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When designing adventures, many GM's make it a point to try and give every character a chance to shine. This is a great practice in theory, and givrs players an opportunity to really play their characters to th hilt. In practice, however, it often boils down to making sure that there's some undead to turn for a cleric, a bunch of mooks for the fighters to demolish, and a trap to disarm.
There is a fundamental flaw in the way that this idea is often executed or described to new DMs, The reflect the mechanics of a character class, but they don't reflect the character. Do that, you have to establish why they're playing the character that they are.
Hopefully, that is not in the name of "party balance." Player should never have to feel like they must play a character they don't enjoy to fill a checkbox.
Of course, if you are building your characters as Crom intended, and rolling 3d6 down the line, then, the players are playing the characters that the dice gave them, and hopefully enjoying the experience. At which point, the question becomes what is most enjoyable about the character they have.
A good starting point if you are playing with randomly generated characters, are writing to publish, is to look at the literary archetypes on which characters are built. Each class in D&D is built to enable a player to emulate a range of heroes from the body of literature that inspired the game: Appendix N.
The same is true of every other class-based RPG: they are built to emulate either genres of literature (been I include cinema, comics, video games, and television) or specific works. Each genre has its set of archetypes and stock characters. The classes are a way of distilling the abilities of that archetype down into something gamable.
But the trick here is to remember that the map is not the territory. A class lets a character do the sort of actions that the archetypal character often does in the process of their heroics, but that is not the same what those heroics are.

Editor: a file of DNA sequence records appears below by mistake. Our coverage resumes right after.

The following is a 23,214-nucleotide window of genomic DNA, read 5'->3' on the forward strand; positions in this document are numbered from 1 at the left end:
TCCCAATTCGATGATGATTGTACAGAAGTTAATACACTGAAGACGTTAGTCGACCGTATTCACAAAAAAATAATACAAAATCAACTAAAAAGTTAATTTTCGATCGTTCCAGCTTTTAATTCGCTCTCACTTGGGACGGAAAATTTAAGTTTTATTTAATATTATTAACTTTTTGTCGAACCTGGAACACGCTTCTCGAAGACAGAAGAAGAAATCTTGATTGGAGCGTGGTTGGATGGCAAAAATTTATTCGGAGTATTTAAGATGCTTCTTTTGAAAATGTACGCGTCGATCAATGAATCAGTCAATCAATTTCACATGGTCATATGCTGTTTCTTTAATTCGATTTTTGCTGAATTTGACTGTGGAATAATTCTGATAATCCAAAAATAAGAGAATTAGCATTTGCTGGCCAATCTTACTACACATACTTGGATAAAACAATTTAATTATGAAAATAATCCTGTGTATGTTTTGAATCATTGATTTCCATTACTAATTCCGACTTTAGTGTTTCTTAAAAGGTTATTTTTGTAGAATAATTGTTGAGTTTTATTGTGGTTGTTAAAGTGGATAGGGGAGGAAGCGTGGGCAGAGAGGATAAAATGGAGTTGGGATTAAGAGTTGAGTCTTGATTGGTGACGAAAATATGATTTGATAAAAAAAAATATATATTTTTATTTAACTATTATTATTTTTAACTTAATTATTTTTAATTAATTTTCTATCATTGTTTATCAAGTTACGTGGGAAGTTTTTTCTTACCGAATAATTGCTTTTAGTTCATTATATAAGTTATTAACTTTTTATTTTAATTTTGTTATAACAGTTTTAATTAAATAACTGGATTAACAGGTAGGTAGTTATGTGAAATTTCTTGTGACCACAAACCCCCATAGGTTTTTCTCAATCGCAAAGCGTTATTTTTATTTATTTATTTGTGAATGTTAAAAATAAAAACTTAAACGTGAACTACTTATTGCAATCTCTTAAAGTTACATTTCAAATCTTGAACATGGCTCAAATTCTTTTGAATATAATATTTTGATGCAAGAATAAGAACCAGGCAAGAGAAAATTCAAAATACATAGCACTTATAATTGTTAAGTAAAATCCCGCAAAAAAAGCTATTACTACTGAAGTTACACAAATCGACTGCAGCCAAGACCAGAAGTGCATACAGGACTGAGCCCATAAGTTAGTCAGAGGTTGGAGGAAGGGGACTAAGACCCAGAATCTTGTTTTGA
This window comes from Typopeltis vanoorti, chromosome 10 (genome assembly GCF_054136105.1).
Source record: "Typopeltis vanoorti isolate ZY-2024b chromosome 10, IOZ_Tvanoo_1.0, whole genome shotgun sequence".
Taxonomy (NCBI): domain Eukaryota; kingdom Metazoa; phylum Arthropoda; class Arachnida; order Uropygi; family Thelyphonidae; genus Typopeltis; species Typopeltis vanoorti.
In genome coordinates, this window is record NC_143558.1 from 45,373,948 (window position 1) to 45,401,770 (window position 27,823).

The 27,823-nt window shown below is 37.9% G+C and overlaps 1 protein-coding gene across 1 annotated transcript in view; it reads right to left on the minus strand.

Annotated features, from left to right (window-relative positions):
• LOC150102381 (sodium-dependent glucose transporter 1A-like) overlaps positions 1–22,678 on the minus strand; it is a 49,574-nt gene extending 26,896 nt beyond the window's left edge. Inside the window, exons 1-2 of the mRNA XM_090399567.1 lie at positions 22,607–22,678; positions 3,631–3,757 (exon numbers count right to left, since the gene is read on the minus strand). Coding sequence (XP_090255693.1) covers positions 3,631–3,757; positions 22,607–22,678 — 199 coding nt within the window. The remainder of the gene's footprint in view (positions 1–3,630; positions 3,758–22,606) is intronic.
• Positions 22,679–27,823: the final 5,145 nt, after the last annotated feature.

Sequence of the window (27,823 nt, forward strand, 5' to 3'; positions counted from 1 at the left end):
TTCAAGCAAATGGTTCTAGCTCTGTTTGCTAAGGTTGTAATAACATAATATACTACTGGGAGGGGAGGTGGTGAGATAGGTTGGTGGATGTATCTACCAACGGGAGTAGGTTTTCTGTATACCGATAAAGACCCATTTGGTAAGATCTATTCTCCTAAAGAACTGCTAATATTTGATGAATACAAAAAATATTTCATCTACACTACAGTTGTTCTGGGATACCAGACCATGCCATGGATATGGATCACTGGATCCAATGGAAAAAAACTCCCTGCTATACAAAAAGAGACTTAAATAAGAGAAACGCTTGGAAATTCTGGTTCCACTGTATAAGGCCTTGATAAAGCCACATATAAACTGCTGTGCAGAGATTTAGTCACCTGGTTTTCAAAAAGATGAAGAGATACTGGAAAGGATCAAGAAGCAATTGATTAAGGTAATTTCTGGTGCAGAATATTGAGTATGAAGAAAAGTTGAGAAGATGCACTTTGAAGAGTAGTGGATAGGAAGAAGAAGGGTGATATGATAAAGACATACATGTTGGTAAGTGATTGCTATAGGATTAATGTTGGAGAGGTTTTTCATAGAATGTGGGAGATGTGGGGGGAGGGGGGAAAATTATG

From "Fritz Leiber's Fahfrd
and Grey Mouser: the Cloud of Hate
and Other Stories";
©2016 Dark Horse Comics
Let's take the Grey Mouser as an example. Mouse was one of the templates for the Thief class in Dungeons & Dragons. He picks locks and pockets, he is nimble and dodges attacks rather than wears much armour. He dabbles a bit in magic, but never mastered it. But those are just a few things he does. What he is, is a clever little man who uses speed and wit to outbox foes far more powerful and deadly than he is. Mouse out-thieves the Thieves Guild and even evil gods.
Giving players a chance to have a really satisfying encounter involved tailoring the encounter to the Archetype not the game engine.
If you can tailor an encounter to meet the fictional characters that inspired the class, then players will feel like they have served real purpose and feel more immersed in their character.
I am going to break down the Archetypal play goals for the four definitive OD&D classes.
Fighters and Other Warriors
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If you approach designing an adventure by looking at the mechanics of the character class, the obvious thing to do with the fighters make sure there's at least one combat encounter. if you do it this way, you might luck into a satisfying encounter for a fighter.
If, on the other hand, you look at this from the archetype of warriors in Appendix N fiction, you'll see that there are two things that a weird fiction heroic warrior does very well.
The first is swashbuckling: combining your martial skill with your wits and the environment to create exciting moves that disable an enemy without having to plug away at their hit points. Dropping chandeliers on foes, pulling down tapestries, hacking a part bridge ropes, swatting weapons out of an enemy's hand, catching a thrown weapon in hurling it back... all of these are excellent examples of how a warrior performs heroics in sword & sorcery narratives. Or any good action story, for that matter.